Dr. Trent Stewart

Developing Leaders

March 10, 2022

When I look at my calendar for the week and see my list of appointments, tasks, and deadlines that need to be made, I can easily fall into the mindset of “Get-er-done.”  I love to get things done just like the next guy.  I have a habit of making a to-do list and enjoy crossing off each task as it is completed.  The problem with living life preoccupied with your to-do list is that you miss the real part of living…PEOPLE.

Our list of things to do can often trump the relational side of life.  We end up not having enough time for people.  People who have real needs.  People who need friendship.  People who need Jesus.  

Jesus gave us the Great Commission in Matthew 28:19-20, which is to make disciples of Christ from all nations.  We get hung up on what making disciples really means and our lack of understanding leads many to simply neglect it. To help you understand what relational discipleship can look like in your life, here are a few tips:

1.     Balance Task and Relationship

At work some people spend too much time with their nose to the ground and never work toward developing relationships.  Others spend too much time hanging out and never get anything done.  Find a healthy balance that allows you to complete tasks, but is careful to and know and care for the people around you.

2.     Schedule Relational Time

We usually schedule things on our calendar that are important to us.  So why not schedule relational time as well?  Put it in your calendar to walk the halls of your office.  Talk to other employees.  Find out what’s going on in their life.  Make sure you respect other people’s time and the unwritten rules of office politics.  If your boss isn’t a relational person then start with him or her.  Start sharing the benefits of creating a relational environment and how it can increase morale.

3.     Relationships are Messy

Helping someone grow closer to Christ isn’t easy and it’s always messy.  People make mistakes, they’re going to sin.  But don’t give up on them because of their mistakes.  Remember that you used to be a knuckle-head as well, so model grace, not legalism.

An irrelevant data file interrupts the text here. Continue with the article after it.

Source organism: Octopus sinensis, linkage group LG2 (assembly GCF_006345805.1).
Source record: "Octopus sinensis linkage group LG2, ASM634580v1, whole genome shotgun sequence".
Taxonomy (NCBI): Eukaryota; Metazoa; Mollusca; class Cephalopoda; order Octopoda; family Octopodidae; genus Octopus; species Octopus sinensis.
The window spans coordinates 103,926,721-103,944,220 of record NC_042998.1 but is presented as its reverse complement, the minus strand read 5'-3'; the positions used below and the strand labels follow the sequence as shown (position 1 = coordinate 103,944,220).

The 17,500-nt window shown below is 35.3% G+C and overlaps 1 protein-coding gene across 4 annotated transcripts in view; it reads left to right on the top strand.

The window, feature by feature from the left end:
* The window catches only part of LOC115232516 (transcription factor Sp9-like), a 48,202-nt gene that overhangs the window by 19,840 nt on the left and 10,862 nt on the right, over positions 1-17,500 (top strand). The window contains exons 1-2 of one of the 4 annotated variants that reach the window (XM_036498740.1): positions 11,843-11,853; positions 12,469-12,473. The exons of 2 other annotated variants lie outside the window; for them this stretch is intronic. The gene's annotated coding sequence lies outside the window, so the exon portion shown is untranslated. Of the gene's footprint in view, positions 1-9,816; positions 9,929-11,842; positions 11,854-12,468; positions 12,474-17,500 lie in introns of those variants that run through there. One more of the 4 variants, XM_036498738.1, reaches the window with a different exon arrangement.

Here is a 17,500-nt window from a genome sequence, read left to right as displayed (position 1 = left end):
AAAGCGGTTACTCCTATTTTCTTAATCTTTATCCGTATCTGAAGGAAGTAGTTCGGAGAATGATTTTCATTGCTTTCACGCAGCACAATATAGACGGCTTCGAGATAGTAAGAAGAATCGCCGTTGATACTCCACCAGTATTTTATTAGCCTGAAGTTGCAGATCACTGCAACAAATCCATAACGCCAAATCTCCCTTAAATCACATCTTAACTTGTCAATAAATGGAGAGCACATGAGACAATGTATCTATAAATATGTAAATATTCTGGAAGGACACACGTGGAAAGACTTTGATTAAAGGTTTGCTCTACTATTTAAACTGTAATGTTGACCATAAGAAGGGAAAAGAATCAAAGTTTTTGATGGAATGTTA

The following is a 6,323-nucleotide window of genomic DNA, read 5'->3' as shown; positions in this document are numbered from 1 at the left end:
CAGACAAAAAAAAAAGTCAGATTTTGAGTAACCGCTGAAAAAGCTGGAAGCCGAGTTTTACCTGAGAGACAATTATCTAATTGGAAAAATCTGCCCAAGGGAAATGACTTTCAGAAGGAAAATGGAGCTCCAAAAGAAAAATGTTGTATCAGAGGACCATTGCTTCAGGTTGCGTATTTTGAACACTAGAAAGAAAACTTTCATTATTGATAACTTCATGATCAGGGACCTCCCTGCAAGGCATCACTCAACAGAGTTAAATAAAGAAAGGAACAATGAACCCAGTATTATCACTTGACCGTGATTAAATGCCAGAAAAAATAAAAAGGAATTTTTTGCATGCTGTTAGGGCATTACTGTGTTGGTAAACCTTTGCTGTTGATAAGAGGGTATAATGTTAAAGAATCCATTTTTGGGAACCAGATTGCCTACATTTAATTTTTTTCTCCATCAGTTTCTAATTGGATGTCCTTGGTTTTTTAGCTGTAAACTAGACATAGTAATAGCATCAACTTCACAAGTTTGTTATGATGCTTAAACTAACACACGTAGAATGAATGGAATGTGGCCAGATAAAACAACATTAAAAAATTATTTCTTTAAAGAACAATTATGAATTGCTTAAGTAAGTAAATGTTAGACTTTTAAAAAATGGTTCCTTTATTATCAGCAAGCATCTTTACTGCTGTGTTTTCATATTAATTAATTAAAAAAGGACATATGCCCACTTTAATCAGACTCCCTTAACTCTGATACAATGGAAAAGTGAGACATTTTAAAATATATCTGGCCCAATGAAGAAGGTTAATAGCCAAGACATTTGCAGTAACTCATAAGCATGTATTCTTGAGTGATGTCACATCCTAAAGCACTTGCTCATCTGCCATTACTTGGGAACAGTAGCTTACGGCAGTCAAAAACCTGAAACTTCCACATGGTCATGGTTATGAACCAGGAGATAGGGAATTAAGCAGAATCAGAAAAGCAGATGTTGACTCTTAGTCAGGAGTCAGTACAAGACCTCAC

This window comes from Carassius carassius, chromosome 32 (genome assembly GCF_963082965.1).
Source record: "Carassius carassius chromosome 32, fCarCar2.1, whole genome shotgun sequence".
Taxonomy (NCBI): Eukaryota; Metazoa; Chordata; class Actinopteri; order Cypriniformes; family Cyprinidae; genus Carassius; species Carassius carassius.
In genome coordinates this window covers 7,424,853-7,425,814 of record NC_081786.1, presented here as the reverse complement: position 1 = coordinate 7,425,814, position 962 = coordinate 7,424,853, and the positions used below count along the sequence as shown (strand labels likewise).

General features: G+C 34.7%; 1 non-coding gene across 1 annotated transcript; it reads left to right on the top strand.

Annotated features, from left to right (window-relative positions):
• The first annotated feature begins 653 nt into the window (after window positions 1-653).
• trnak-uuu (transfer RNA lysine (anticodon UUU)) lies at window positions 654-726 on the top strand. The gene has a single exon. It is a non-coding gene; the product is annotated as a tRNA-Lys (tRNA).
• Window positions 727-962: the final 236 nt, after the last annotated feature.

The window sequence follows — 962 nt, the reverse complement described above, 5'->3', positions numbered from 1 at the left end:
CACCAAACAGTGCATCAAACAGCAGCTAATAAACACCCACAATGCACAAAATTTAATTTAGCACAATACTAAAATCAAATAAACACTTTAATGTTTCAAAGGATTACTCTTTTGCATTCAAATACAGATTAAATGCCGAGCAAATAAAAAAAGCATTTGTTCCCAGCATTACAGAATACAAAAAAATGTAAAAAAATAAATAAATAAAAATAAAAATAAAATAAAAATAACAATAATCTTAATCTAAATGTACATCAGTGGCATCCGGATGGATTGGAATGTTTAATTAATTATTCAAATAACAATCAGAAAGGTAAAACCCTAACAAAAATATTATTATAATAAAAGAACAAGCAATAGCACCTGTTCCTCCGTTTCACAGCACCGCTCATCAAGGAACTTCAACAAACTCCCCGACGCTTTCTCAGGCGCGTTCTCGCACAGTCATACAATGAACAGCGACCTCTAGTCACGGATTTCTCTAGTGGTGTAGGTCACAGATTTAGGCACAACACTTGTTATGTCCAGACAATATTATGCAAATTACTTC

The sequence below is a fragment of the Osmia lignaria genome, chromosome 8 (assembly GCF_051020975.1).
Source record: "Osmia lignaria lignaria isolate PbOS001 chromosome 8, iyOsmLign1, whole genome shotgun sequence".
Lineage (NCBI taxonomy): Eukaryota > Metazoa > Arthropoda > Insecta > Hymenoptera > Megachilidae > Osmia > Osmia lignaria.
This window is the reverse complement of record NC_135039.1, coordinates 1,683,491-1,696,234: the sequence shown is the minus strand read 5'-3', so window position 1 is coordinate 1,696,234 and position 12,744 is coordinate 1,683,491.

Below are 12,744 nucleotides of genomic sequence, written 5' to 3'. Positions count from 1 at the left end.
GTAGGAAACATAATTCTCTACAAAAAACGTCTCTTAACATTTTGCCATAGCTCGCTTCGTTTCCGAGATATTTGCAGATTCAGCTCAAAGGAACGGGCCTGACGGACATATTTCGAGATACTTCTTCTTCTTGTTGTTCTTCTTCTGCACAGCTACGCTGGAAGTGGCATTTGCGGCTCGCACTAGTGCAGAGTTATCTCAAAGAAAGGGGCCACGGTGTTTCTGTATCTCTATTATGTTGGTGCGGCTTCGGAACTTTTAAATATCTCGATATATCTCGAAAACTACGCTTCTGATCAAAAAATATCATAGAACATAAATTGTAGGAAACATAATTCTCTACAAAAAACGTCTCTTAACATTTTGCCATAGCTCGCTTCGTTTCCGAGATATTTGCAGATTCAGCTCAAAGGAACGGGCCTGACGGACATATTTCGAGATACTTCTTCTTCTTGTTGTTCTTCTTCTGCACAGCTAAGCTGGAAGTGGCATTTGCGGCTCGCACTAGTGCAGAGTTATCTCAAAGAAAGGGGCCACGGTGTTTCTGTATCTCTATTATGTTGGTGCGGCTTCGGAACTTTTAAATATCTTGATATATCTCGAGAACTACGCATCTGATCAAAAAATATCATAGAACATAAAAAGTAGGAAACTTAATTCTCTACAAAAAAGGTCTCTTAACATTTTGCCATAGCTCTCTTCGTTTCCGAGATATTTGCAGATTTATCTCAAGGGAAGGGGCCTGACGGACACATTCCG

4.     Transition from Surface Level to Faith Life

Simple questions can transition a conversation about sports or weather to deeper levels of life. “Did you go to church when you grew up?” “Do you go to church now?” Are you making any statements to identify yourself as a believer in Jesus?  “My pastor talked about ______last Sunday.” I read a verse in the Bible last week that talked about that issue.” “My spouse and I went to a marriage class at church last week.”

Building relationship is what Jesus modeled to us and calls us to do today.  Because it’s through relationship that people see Jesus in us.  When people trust us and know that we care about them they will be interested to know why we have hope in Jesus.  That’s why 1 Peter 3:15 says, “but in your hearts honor Christ the Lord as holy, always being prepared to make a defense to anyone who asks you for a reason for the hope that is in you; yet do it with gentleness and respect.”

I heard Andy Stanley speak at a conference in Atlanta.  He was talking about developing leaders when he said, “You don’t have to fill their cup, just empty yours.”  Refreshing advice for those who have a heart to make disciples.  You’re not called to fill everybody’s cup, just empty yours.  The pressure is off, so just tell people what you know.  It might not be a lot and that’s okay.  You aren’t called to fill cups, just empty yours.

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